I Roseanne (Channel 4) l()—10.3()pm. The American sitcom goes downhill apace with this episode resorting to a fantasy sequence as Roseanne dreams of a male model.

I The Eyes 0! laura Mars (Scottish) I().3()pm—12.25am. Faye Dunaway stars in a superior shocker as a fashion photographer who suffers premonitions of grisly murders. Support comes frotn the always excellent Tommy Lee Jones and Brad Dourif.

I The Jack Dee ShOW (Channel 4) l0.30—l l.05pm. The grumpy stand-up is joined by soul singer Mica Paris.

I Geldot Goes Goondiwindi (Channel 4) 1 l.()5pm—12. 10am. The cameras follow Bob Geldof and his ill-advised facial hair experiments to an outback party in Australia. where black ties and ball-gowns are mixed with large quantities of beer and rum.

I Fantasy League ’94 (BBCZ) 11.15—11.45pm. A further instalment of the shoddy soccer game-show with a suitably irreverent approach. hosted by Frank Skinner and David Baddiel.

I Neil Young In Concert (BBCZ) 12.35—1.15am. Something of a treat for Young fans this weekend. He‘s on Unplugged tomorrow. and. as a taster. this is an acoustic concert from 1971 featuring material from After The Goldrush and previewing songs from Harvest.


I The New Adventures 01 Superman (BBCI) 5.45—6.30pm. The superhero drama continues with Lois having to pose as the wife of Clark Kent for an undercover assignment.

I Seven Last Words From The Gross (BBCZ) 7.55—8.05pm. The first of seven dramatic religious films shown throughout Easter week featuring the specially composed music of James MacMillan. and shot in a Gorbals church.

I Unplugged: Neil Young (BBCZ)

8.05—9. l5pm. An acoustic session from the ever-eclectic Young performing material that spans two decades.

I Cracker: The Mad Woman In The Attic (Scottish) 9—10.50pm. A swift repeat for the first Cracker story. shown in a single. feature-length episode. Robbie Coltrane is the unpredictable psychologist called in to help with a amnesiac murder suspect.

I NYPD Blue (Channel 4) 9—10pm. Kelly and Sipowicz investigate the kidnapping of a young girl. while the station staff try to replace a stolen rabbit to cheer up a group ofchildren.

I Arena: Trouble Man The Last Years Of Marvin Gaye (BBCZ) 9. l 5—10.30pm. The full story of the bizarre final years of the soul singer. who was shot by his father on 1 April. 1984.

I Don’t Forget Your Toothbnrsh (Channel 4) 10—1 l.()5pm. Breakfast king Chris Evans hosts the live entertainment and game show with help from fellow wackoid Jools Holland.

I Without Walls Special: Expletives Deleted (Channel 4) 11.05—11.35pm. Channel 4 opens its Saturday night swearfest with a surprising edition of No! Call My Blltflliosted by Auberon Waugh. A host of celebrities and pundits attempt to define some of the more common expletives. See preview.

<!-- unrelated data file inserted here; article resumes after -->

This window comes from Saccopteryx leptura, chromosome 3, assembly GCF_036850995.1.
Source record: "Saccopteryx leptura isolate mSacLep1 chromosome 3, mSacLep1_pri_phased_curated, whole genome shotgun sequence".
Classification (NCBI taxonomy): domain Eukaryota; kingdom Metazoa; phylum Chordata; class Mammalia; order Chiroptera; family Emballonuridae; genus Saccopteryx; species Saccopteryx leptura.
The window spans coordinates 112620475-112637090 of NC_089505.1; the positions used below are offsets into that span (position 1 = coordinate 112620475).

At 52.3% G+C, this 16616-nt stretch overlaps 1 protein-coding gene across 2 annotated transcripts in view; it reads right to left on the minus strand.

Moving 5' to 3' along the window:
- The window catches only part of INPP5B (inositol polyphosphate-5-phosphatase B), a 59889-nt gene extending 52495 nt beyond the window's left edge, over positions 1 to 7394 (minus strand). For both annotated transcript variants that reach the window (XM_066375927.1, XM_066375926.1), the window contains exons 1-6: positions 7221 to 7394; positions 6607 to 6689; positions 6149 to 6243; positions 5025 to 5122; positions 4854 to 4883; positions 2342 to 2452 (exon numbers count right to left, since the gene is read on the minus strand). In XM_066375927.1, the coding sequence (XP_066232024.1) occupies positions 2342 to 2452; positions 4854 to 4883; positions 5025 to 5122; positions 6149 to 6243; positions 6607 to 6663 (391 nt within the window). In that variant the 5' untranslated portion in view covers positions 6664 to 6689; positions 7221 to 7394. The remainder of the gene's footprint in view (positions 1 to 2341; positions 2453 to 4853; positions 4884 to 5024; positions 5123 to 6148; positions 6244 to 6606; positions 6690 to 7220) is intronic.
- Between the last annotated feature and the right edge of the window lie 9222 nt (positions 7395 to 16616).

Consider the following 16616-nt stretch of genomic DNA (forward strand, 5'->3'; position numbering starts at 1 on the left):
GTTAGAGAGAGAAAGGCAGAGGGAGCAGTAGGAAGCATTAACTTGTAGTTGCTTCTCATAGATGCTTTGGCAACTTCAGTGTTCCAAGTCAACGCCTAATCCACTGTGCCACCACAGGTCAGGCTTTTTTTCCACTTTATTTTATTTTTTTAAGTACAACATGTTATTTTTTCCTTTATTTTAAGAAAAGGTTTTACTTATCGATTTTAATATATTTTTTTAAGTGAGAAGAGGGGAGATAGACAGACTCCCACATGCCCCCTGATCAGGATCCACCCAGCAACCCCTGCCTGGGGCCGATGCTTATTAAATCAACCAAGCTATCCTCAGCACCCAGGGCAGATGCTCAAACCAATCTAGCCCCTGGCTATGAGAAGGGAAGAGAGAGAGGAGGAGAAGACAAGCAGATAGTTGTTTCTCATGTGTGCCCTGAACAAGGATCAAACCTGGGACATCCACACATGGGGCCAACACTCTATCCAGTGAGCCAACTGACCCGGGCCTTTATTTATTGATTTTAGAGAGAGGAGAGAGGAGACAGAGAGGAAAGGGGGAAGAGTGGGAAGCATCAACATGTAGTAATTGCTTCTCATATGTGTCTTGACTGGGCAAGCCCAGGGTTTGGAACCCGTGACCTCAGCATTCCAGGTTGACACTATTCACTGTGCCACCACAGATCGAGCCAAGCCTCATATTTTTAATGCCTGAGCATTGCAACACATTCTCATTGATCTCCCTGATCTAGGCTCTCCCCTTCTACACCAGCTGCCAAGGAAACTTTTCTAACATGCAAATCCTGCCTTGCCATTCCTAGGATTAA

I Without Walls Special: The Greatest F@!£"?! Show On TV (Channel 4)

l 1.35pm—midnight. ()ur own Jerry Sadowitz looks at the proud history of swearing on TV. frorn Kenneth Tynan to the heady moments of Grundy vs Pistols. See preview.


I Moviewatch (Channel 4) 6—6.30pm. Johnny Vaughan hosts the last in the current run of the film review show from Hollywood. Four of the best punters frotn the series review Kult’fm’nia. litre/(lieu! and Belle Ep() 1116.

I Pie In The Sky (BBC 1) 7.3()v~8.20pm. Richard Griffiths stars as crime-busting cook Henry Crabbe. forced to play host to a Fraud Squad surveillance team.

I Anna lee (Scottish) 8.15—l().15pm. When a female pop singer is found dead. Anna sets out to prove that the murderer is a millionaire record-company boss.

I Ain’t Misbehavin’ (BBC l) 8.20—8.50pm. Peter Davison. Lesley Manville. Nicola Pagett and John Duttine star in the unappealing infidelity comedy. I De liro: Jacknite (Channel 4) ‘)prii—l().55am. De Niro plays the friend of badly traumatised Vietnam veteran lid Harris whose visit causes tension between Harris and his sister Kathy Baker. De Niro is reliably efficient but the drama is somewhat overwrought.

I Silas Marner(BBC2)9.50—l1.20pm. In the wake of Mir/(Ilemurt'lr fever. BBCZ have dragged another George Eliot adaptation out of the cupboard. Ben Kingsley stars as the lonely weaver falsely accused of theft who becomes a bitter recluse and rniser. His life is changed when he finds an orphaned child outside his cottage.

I The Fourth Protocol (Scottish) 10.30pm—12.40am. Michael Caine. Pierce Brosnan and Joanna Cassidy star in a turgid adaptation of a Frederick Forsyth novel about a British spy assigned to foil a Soviet bomb plot.

I The Easter Stories: The Landlord’s Tale (BBCI) 11—] 1.15pm. Assembled British comedy actors perfomi updated interpretations of the Gospels in daily playlets. shown throughout the week. The series opens with Mike Harding as the landlord who rented out his upstairs room for The Last Supper.

The List 25 March-7 April 1994 N